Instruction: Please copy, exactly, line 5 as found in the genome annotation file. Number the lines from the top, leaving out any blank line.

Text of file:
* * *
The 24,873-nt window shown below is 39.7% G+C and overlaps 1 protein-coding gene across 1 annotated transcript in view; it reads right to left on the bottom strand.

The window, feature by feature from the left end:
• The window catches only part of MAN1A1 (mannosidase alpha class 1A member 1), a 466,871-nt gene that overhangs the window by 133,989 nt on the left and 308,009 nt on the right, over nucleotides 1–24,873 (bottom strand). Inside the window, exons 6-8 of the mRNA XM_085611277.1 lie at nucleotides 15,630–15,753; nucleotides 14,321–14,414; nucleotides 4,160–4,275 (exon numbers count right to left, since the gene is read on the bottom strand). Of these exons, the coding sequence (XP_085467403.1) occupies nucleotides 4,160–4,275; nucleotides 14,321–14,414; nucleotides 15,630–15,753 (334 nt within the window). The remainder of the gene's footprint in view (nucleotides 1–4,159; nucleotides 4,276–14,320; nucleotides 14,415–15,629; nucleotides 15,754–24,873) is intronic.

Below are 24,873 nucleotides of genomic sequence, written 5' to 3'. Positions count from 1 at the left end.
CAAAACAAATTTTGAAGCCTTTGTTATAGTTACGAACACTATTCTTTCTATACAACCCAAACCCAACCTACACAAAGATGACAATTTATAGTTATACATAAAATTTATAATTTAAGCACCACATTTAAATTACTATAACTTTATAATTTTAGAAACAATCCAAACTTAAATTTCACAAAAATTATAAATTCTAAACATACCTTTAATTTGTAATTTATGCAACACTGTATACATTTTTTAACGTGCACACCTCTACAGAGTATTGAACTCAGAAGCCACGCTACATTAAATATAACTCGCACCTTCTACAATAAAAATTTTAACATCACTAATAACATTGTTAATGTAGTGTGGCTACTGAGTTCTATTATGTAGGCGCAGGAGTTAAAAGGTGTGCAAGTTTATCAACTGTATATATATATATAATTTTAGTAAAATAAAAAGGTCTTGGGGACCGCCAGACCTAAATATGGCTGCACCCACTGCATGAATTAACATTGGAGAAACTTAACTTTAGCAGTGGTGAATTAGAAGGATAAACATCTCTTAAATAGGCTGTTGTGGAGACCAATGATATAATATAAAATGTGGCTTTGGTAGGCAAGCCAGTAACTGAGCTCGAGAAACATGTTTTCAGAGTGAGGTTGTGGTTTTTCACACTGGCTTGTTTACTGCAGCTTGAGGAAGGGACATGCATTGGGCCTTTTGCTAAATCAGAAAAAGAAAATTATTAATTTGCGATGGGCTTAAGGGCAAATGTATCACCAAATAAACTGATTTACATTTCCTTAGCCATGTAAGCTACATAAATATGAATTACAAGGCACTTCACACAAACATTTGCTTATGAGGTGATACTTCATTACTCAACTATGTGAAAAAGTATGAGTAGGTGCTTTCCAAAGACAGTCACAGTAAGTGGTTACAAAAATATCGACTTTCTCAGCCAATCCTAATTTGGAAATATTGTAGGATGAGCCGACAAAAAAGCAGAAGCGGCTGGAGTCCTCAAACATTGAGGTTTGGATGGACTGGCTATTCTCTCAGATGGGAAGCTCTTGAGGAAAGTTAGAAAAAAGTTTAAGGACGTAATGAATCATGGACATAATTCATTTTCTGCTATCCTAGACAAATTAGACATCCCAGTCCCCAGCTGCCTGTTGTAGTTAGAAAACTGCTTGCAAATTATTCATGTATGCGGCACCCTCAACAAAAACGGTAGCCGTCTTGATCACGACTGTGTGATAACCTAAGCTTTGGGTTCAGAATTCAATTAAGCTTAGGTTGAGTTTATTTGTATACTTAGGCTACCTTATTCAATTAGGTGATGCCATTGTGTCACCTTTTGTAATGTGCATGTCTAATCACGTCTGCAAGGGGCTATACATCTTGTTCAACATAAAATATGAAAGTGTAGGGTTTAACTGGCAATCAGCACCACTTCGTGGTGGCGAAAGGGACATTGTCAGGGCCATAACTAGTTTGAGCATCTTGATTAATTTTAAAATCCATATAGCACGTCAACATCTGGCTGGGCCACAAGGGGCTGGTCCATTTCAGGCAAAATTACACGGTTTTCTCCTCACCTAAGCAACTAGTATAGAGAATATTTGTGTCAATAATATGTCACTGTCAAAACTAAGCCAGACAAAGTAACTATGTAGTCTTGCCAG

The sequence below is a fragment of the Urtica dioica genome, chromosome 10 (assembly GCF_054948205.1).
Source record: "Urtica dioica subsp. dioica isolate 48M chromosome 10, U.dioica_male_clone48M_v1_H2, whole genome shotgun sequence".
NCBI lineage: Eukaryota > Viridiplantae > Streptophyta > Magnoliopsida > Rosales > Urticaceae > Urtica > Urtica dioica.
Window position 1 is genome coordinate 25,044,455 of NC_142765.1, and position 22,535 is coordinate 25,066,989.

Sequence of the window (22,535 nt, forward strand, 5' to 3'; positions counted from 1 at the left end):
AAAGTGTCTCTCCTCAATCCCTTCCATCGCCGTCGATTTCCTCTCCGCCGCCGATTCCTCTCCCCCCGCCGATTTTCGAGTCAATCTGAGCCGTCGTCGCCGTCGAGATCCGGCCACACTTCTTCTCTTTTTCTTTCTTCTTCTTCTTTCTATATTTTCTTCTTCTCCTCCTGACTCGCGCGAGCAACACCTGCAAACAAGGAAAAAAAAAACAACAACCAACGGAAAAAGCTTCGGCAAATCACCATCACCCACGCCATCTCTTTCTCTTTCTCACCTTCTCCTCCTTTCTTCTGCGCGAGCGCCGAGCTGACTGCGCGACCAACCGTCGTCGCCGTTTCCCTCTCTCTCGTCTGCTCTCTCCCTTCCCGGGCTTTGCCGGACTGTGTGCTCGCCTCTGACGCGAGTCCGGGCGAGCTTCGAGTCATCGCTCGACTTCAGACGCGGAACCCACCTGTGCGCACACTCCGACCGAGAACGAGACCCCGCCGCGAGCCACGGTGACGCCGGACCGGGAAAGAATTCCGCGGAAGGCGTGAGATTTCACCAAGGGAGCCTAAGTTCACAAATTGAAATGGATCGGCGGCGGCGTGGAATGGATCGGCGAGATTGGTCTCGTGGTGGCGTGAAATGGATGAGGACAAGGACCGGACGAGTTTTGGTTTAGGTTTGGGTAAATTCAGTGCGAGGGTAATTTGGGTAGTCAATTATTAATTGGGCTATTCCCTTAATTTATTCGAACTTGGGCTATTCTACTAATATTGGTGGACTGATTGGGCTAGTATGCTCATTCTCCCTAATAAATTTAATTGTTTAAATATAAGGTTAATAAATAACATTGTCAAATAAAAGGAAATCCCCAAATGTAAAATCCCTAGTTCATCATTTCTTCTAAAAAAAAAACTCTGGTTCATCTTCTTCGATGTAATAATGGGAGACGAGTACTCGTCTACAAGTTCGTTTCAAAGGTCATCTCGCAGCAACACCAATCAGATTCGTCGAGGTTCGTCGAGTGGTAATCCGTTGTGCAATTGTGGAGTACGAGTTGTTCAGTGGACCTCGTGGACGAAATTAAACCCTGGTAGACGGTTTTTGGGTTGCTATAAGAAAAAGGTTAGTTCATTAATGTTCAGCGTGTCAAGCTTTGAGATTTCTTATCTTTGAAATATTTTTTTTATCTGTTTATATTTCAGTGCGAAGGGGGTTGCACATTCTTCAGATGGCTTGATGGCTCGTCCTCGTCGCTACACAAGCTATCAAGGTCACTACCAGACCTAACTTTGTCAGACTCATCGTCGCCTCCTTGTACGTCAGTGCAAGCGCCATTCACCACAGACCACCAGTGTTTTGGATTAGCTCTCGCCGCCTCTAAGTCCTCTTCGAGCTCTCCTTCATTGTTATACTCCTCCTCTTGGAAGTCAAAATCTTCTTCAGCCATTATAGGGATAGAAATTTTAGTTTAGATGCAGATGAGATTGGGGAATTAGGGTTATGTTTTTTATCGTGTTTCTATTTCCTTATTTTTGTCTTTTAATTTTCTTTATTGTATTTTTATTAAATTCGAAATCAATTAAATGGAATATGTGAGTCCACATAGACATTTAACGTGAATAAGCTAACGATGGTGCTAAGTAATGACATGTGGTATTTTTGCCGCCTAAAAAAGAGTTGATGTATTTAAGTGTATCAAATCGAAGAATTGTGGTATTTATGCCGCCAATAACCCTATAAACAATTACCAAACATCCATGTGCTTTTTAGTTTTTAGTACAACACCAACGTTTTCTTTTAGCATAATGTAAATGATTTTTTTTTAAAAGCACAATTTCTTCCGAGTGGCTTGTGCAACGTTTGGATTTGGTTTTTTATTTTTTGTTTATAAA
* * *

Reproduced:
CAAAACAAATTTTGAAGCCTTTGTTATAGTTACGAACACTATTCTTTCTATACAACCCAAACCCAACCTACACAAAGATGACAATTTATAGTTATACATAAAATTTATAATTTAAGCACCACATTTAAATTACTATAACTTTATAATTTTAGAAACAATCCAAACTTAAATTTCACAAAAATTATAAATTCTAAACATACCTTTAATTTGTAATTTATGCAACACTGTATACATTTTTTAACGTGCACACCTCTACAGAGTATTGAACTCAGAAGCCACGCTACATTAAATATAACTCGCACCTTCTACAATAAAAATTTTAACATCACTAATAACATTGTTAATGTAGTGTGGCTACTGAGTTCTATTATGTAGGCGCAGGAGTTAAAAGGTGTGCAAGTTTATCAACTGTATATATATATATAATTTTAGTAAAATAAAAAGGTCTTGGGGACCGCCAGACCTAAATATGGCTGCACCCACTGCATGAATTAACATTGGAGAAACTTAACTTTAGCAGTGGTGAATTAGAAGGATAAACATCTCTTAAATAGGCTGTTGTGGAGACCAATGATATAATATAAAATGTGGCTTTGGTAGGCAAGCCAGTAACTGAGCTCGAGAAACATGTTTTCAGAGTGAGGTTGTGGTTTTTCACACTGGCTTGTTTACTGCAGCTTGAGGAAGGGACATGCATTGGGCCTTTTGCTAAATCAGAAAAAGAAAATTATTAATTTGCGATGGGCTTAAGGGCAAATGTATCACCAAATAAACTGATTTACATTTCCTTAGCCATGTAAGCTACATAAATATGAATTACAAGGCACTTCACACAAACATTTGCTTATGAGGTGATACTTCATTACTCAACTATGTGAAAAAGTATGAGTAGGTGCTTTCCAAAGACAGTCACAGTAAGTGGTTACAAAAATATCGACTTTCTCAGCCAATCCTAATTTGGAAATATTGTAGGATGAGCCGACAAAAAAGCAGAAGCGGCTGGAGTCCTCAAACATTGAGGTTTGGATGGACTGGCTATTCTCTCAGATGGGAAGCTCTTGAGGAAAGTTAGAAAAAAGTTTAAGGACGTAATGAATCATGGACATAATTCATTTTCTGCTATCCTAGACAAATTAGACATCCCAGTCCCCAGCTGCCTGTTGTAGTTAGAAAACTGCTTGCAAATTATTCATGTATGCGGCACCCTCAACAAAAACGGTAGCCGTCTTGATCACGACTGTGTGATAACCTAAGCTTTGGGTTCAGAATTCAATTAAGCTTAGGTTGAGTTTATTTGTATACTTAGGCTACCTTATTCAATTAGGTGATGCCATTGTGTCACCTTTTGTAATGTGCATGTCTAATCACGTCTGCAAGGGGCTATACATCTTGTTCAACATAAAATATGAAAGTGTAGGGTTTAACTGGCAATCAGCACCACTTCGTGGTGGCGAAAGGGACATTGTCAGGGCCATAACTAGTTTGAGCATCTTGATTAATTTTAAAATCCATATAGCACGTCAACATCTGGCTGGGCCACAAGGGGCTGGTCCATTTCAGGCAAAATTACACGGTTTTCTCCTCACCTAAGCAACTAGTATAGAGAATATTTGTGTCAATAATATGTCACTGTCAAAACTAAGCCAGACAAAGTAACTATGTAGTCTTGCCAG